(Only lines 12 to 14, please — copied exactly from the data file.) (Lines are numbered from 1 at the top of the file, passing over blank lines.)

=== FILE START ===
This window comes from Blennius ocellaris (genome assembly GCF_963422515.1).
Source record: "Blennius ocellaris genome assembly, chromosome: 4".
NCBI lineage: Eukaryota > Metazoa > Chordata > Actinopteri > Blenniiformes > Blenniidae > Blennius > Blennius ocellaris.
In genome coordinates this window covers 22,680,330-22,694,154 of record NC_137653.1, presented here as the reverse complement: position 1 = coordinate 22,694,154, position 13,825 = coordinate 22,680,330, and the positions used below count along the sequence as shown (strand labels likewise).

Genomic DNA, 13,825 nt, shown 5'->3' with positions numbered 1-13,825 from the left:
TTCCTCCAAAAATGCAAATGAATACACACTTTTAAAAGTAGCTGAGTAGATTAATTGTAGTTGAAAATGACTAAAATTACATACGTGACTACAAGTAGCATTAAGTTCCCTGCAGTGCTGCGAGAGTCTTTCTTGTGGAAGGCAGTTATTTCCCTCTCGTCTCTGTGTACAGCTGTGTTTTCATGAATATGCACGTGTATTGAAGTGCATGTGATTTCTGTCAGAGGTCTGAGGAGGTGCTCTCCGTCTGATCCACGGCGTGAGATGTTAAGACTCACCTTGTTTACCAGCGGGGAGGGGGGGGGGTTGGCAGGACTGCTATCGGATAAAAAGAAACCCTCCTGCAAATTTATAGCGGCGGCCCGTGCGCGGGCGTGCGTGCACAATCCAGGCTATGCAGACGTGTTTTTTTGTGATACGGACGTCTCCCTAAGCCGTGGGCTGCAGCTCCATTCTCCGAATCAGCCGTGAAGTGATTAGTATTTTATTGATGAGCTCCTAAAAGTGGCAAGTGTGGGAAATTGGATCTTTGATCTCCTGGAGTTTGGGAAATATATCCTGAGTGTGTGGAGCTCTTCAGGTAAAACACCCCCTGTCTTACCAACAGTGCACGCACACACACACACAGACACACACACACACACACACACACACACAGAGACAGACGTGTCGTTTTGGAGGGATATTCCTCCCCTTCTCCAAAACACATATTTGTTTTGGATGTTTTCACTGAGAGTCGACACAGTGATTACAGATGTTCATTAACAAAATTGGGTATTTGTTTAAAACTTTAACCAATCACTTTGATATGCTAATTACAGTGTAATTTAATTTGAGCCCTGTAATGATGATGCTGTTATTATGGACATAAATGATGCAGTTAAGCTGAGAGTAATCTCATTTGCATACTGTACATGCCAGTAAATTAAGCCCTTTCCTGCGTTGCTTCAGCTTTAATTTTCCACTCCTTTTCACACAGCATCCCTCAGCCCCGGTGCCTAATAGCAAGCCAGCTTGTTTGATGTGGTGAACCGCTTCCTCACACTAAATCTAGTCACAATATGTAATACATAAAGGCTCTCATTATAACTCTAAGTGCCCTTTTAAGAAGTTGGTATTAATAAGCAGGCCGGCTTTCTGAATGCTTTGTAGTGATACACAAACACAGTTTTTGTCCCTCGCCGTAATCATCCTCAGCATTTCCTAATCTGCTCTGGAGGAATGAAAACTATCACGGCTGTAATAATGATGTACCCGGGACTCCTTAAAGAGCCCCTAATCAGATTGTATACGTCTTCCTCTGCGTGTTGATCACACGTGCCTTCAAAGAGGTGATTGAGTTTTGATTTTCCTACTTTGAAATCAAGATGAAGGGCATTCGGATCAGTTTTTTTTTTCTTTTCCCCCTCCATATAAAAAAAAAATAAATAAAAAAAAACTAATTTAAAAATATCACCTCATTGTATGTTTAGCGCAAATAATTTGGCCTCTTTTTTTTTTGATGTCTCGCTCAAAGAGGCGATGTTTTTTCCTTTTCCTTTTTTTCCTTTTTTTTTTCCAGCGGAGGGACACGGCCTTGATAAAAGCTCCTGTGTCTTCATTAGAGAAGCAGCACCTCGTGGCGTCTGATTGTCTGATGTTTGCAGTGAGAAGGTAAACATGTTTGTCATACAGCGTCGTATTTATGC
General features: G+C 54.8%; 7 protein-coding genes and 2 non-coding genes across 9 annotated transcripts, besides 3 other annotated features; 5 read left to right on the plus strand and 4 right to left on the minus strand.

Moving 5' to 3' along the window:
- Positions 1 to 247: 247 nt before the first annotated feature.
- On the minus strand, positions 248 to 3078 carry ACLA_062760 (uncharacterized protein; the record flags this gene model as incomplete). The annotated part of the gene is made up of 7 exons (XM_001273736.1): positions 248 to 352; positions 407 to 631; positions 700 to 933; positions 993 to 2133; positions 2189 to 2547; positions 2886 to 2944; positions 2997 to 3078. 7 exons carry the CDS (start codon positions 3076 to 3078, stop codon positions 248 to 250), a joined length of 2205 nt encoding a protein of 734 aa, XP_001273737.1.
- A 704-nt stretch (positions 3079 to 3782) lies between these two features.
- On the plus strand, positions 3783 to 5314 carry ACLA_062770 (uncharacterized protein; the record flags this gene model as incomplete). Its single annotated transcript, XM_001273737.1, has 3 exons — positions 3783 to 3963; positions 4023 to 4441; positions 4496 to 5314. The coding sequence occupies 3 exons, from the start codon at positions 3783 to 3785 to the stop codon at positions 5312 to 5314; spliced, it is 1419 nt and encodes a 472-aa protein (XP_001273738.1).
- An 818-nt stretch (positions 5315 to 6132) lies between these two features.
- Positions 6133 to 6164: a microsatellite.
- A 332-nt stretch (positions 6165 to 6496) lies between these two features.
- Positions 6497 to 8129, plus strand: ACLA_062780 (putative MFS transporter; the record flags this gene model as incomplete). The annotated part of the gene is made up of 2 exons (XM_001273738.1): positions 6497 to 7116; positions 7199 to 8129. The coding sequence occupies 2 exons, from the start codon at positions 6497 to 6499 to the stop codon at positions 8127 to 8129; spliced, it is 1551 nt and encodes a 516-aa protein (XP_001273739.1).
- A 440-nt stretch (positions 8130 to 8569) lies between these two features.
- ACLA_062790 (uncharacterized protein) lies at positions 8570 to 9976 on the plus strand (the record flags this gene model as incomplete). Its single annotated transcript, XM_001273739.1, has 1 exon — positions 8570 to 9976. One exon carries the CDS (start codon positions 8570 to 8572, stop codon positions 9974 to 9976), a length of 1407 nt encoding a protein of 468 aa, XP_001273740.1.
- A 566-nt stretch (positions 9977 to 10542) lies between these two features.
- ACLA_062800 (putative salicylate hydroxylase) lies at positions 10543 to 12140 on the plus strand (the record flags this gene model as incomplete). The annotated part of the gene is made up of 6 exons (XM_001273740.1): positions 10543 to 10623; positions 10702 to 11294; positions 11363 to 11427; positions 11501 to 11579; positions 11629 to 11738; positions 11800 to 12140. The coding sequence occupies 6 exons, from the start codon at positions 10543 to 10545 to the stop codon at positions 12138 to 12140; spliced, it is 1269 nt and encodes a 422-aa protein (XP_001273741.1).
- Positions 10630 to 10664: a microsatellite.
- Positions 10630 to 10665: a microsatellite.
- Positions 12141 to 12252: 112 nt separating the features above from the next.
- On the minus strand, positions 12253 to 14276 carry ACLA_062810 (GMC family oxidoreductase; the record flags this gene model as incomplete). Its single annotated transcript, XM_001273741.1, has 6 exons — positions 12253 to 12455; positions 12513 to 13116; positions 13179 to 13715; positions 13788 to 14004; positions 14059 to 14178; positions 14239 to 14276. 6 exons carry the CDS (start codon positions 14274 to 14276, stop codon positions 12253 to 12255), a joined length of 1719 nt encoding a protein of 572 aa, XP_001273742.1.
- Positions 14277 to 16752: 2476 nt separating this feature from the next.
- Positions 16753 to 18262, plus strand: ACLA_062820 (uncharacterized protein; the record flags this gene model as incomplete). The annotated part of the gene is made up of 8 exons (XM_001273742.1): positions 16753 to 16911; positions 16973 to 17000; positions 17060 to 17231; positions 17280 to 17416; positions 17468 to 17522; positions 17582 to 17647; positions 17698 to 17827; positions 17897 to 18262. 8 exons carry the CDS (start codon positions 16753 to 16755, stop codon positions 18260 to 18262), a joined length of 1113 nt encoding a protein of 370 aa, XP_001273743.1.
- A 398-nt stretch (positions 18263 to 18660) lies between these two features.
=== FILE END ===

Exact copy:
- On the plus strand, positions 3783 to 5314 carry ACLA_062770 (uncharacterized protein; the record flags this gene model as incomplete). Its single annotated transcript, XM_001273737.1, has 3 exons — positions 3783 to 3963; positions 4023 to 4441; positions 4496 to 5314. The coding sequence occupies 3 exons, from the start codon at positions 3783 to 3785 to the stop codon at positions 5312 to 5314; spliced, it is 1419 nt and encodes a 472-aa protein (XP_001273738.1).
- An 818-nt stretch (positions 5315 to 6132) lies between these two features.
- Positions 6133 to 6164: a microsatellite.